Everyone can view any episode for free. Just click on the play button above.
Scroll down to see the show notes, these will be available for all for one week after the webcast. Then it goes back to Members Only.
Members get access to the extensive show-notes Chris writes up after each show. Read them online and follow links directly to the parts you’re interested in. We recommend you print them out and keep them in a notebook. It’s a great way to learn.
Not a member? Join here. This episode covers:
- Tip of the Day: Google Map’s Live View for walking directions
- Beginner’s Lesson: How to navigate using Google Maps
- App of the Day: — CoPilotGPS – offline navigation for RVs
Download .pdf (you’ll see a dropbox login, but you can just close it – no Dropbox account is needed)
Quick Tip: Google Maps walking directions with “Live View”
If you open Google Maps, select a destination and tap Walking as your transportation mode, you should now see an option called Live View. What it does is views your realtime surroundings and places augmented reality arrows on top of the scene in front of you so you are clear which way to turn.
If you’ve ever tried using walking directions in an unfamiliar place, you know that it can be confusing exactly what direction to go. Now there’s a feature, using augmented reality, to see your surroundings and place arrows right in front of your face making it very clear which way to turn.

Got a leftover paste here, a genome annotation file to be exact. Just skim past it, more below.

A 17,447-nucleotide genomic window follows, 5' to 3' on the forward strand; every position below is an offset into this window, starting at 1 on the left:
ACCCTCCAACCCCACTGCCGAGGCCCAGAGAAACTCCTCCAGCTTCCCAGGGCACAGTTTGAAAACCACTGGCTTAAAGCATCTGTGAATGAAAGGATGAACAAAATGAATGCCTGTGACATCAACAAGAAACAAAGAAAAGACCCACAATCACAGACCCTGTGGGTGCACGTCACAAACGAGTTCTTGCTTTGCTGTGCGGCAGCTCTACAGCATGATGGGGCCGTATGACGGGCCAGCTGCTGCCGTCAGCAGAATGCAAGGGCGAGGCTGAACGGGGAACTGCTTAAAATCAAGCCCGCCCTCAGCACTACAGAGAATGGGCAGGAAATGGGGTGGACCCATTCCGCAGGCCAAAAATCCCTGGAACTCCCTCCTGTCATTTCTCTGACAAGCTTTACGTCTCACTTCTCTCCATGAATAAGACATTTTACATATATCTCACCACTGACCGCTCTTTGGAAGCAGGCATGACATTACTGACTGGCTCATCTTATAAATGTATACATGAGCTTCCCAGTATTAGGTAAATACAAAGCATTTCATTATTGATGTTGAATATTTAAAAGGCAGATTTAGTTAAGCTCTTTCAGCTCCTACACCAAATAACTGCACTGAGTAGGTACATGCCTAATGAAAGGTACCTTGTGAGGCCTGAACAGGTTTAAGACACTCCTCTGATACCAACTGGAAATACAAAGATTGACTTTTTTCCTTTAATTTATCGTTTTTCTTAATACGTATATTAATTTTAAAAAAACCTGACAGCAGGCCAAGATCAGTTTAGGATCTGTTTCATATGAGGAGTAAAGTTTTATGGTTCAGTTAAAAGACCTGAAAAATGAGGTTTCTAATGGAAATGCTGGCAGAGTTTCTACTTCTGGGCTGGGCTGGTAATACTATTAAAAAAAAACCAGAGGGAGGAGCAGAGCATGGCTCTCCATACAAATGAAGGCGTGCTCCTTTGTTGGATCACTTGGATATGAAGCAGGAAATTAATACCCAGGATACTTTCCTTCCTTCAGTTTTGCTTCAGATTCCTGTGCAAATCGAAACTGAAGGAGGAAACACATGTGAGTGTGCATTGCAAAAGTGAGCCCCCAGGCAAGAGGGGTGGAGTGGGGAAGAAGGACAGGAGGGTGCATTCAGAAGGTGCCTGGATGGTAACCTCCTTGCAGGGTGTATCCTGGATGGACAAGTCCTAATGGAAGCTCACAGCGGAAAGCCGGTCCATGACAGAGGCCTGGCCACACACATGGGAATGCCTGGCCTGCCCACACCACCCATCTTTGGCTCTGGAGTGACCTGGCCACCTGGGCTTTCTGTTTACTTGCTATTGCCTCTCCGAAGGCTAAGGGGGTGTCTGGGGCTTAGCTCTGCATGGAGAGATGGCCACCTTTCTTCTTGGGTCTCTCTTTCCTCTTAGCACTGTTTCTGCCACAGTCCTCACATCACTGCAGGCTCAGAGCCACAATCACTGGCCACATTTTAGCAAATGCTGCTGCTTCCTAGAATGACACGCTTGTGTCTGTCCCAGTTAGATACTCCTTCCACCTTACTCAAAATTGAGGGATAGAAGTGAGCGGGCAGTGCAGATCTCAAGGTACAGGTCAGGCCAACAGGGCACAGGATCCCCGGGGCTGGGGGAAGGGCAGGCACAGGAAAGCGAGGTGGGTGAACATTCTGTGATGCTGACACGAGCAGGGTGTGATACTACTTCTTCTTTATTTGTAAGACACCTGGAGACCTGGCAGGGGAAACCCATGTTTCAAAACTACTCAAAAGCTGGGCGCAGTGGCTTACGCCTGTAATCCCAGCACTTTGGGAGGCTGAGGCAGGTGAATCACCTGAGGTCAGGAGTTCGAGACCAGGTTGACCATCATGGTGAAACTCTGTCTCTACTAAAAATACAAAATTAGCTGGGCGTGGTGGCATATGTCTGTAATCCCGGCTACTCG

Here’s the video 590.GM-Walking directions AR
Hello from Fort Lauderdale, Florida. We just got home after 3 months on the road that we called our “Back to School Tour” We traveled in our little Roadtrek motorhome and drove over 5,000 miles, presented 17 seminars in 11 venues. THANK YOU to everyone who hosted us or met up with us and shared some time together.
Beginner’s Lesson: How to Navigate using Google Maps
We depend on Google Maps as we travel. This is a beginner’s lesson. We’ve done this before – see Episode 87 and Episode 74. You could still learn lots from those episodes, but the app has changed quite a bit in the last few years, so we thought it was time to revisit the basics of navigating using Google Maps.
Google Maps can do many things. What this lesson is about it turn by turn, voice directed navigation. Navigation requires a mobile device with GPS capabilities. We like using our iPad mini for our navigation device. Note that it must be a cellular-capable model, not the Wi-Fi only model. It doesn’t need its own data service, it just must be that model.
You do need an Internet connection to use Google Maps. It gets the map data from the cloud. It gets your position from the GPS receiver – no cloud needed there. So, if you establish a destination and a route while you’re in a Wi-Fi hotspot, you can now get on the road and navigate to that destination without a connection. You won’t be able to deviate from that route however.
If you know you’ll be without Internet, you can download sections of the map. Here’s a video: 481.GM-Offline Maps
Navigating basics: 589.GM-Start Navigating
Step 1: find your destination. You can search for an address or a place name, you can tap a location on the map.
Step 2: tap Directions and make
check that the correct travel mode (car, walk, bus, bicycle) is selected.
check that the starting location is set to “your location”